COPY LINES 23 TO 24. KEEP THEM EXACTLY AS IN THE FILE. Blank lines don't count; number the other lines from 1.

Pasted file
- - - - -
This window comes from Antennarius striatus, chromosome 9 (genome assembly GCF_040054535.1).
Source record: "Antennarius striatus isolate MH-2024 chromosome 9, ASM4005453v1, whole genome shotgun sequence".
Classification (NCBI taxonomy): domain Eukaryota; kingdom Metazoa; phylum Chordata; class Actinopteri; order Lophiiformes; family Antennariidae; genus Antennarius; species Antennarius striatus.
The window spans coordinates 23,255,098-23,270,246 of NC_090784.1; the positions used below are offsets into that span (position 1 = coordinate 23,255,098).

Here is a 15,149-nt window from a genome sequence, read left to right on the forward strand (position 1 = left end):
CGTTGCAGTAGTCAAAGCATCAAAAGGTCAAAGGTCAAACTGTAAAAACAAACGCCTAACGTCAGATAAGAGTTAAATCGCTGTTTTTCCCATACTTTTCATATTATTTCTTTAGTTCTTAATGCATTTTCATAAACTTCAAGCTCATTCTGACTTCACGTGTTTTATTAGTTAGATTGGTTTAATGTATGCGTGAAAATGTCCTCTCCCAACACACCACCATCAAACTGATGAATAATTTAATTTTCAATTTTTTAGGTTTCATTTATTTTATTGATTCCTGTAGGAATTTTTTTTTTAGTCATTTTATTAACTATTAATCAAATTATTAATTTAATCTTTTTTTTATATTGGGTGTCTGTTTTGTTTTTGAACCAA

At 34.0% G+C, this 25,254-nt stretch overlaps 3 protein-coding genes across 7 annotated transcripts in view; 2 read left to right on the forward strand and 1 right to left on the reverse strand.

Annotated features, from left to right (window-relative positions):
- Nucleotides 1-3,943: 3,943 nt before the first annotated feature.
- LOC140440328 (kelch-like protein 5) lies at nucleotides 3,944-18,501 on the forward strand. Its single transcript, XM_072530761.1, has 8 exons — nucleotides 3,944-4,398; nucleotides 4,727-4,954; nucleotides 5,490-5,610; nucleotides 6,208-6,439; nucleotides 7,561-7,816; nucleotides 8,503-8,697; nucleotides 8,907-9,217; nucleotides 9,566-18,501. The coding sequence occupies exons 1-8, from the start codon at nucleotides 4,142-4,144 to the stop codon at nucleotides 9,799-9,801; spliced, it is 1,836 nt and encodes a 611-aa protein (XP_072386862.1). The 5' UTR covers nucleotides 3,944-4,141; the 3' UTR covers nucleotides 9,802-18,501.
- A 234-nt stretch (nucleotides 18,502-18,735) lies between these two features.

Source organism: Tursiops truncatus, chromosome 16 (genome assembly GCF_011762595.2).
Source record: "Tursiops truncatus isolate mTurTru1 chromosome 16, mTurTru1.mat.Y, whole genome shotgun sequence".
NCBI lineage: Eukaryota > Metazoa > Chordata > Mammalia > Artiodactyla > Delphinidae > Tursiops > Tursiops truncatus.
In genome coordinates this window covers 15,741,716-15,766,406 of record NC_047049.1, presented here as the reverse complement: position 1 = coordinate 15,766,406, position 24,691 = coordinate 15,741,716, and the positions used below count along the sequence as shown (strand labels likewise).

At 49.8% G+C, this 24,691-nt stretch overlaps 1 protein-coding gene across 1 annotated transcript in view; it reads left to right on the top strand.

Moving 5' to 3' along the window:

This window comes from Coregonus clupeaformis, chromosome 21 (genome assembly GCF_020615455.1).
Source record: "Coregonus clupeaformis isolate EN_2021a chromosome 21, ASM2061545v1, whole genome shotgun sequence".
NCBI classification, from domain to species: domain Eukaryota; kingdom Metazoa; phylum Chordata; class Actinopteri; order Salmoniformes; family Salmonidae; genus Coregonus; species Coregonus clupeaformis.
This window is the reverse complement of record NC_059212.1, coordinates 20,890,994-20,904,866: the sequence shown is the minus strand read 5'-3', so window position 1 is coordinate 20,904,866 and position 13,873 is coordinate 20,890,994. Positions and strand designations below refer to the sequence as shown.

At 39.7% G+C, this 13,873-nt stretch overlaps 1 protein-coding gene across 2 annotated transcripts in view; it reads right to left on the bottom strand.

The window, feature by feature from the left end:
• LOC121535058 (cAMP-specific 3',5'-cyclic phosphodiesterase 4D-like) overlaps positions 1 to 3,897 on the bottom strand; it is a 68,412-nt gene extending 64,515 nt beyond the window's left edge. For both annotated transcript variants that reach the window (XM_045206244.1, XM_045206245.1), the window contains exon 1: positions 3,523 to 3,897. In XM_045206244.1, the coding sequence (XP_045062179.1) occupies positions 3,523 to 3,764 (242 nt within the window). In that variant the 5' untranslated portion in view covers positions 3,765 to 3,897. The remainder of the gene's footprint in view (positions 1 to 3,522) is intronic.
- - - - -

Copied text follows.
The window, feature by feature from the left end:
• LOC121535058 (cAMP-specific 3',5'-cyclic phosphodiesterase 4D-like) overlaps positions 1 to 3,897 on the bottom strand; it is a 68,412-nt gene extending 64,515 nt beyond the window's left edge. For both annotated transcript variants that reach the window (XM_045206244.1, XM_045206245.1), the window contains exon 1: positions 3,523 to 3,897. In XM_045206244.1, the coding sequence (XP_045062179.1) occupies positions 3,523 to 3,764 (242 nt within the window). In that variant the 5' untranslated portion in view covers positions 3,765 to 3,897. The remainder of the gene's footprint in view (positions 1 to 3,522) is intronic.